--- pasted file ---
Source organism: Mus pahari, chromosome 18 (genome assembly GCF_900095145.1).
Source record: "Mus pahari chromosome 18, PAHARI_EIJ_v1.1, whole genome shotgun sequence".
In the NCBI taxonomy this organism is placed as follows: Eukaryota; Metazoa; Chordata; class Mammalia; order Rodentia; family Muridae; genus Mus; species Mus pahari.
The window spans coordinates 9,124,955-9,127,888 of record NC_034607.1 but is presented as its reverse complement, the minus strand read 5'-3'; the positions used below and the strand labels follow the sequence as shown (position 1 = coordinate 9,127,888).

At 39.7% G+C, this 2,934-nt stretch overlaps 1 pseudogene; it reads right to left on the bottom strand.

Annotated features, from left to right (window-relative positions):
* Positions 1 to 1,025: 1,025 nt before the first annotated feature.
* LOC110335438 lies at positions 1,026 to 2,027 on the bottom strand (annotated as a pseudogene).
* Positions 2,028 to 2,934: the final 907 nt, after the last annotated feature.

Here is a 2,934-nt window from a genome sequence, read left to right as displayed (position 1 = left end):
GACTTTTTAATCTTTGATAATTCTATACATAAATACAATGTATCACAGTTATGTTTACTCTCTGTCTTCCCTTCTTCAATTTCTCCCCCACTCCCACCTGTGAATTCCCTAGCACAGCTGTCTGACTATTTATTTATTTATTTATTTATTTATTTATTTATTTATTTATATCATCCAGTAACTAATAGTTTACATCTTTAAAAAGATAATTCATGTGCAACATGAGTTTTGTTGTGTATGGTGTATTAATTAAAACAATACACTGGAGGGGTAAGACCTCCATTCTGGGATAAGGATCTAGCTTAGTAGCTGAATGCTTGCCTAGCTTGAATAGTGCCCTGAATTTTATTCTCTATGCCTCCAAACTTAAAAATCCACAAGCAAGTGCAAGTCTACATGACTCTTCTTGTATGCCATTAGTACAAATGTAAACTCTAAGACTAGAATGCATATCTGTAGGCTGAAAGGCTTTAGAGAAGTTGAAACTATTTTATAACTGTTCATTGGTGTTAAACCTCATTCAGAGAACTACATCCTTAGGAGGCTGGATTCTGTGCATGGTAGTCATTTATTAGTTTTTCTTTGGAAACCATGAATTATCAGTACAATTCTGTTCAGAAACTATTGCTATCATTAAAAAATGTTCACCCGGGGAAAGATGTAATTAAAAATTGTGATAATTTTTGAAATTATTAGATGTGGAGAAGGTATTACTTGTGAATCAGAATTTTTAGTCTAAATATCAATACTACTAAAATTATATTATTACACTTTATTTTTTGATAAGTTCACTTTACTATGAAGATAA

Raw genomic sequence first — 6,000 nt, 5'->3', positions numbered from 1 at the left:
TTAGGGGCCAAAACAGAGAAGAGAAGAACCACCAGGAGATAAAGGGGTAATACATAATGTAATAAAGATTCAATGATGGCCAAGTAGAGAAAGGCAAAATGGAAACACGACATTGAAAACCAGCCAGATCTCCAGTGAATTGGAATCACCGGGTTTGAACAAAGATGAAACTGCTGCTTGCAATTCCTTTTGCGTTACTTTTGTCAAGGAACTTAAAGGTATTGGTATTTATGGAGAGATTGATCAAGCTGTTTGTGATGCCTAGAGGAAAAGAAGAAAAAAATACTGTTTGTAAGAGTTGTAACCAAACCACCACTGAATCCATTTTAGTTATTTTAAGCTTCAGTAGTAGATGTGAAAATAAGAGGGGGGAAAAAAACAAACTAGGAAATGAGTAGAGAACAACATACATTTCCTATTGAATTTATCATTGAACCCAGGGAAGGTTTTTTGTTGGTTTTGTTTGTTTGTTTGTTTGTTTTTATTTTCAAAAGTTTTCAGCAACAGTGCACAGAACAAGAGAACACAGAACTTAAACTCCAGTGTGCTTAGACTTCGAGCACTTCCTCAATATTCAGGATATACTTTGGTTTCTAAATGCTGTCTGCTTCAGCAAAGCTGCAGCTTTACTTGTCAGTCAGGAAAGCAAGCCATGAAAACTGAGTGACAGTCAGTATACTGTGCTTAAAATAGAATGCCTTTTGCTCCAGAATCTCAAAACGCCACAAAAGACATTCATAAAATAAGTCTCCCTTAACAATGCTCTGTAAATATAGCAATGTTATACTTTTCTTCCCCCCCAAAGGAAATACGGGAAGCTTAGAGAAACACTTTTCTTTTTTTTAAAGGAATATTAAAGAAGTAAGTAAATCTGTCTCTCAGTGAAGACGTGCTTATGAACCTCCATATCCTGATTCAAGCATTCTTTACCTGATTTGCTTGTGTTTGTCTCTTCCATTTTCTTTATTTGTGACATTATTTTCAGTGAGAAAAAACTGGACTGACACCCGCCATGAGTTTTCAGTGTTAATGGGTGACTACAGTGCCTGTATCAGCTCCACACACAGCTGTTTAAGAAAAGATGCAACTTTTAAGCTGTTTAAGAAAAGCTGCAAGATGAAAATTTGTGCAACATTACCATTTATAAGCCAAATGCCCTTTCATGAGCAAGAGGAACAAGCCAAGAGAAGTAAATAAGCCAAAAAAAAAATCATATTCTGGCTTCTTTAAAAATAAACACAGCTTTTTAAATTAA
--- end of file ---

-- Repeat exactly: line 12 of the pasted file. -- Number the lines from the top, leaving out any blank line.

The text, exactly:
Raw genomic sequence first — 6,000 nt, 5'->3', positions numbered from 1 at the left: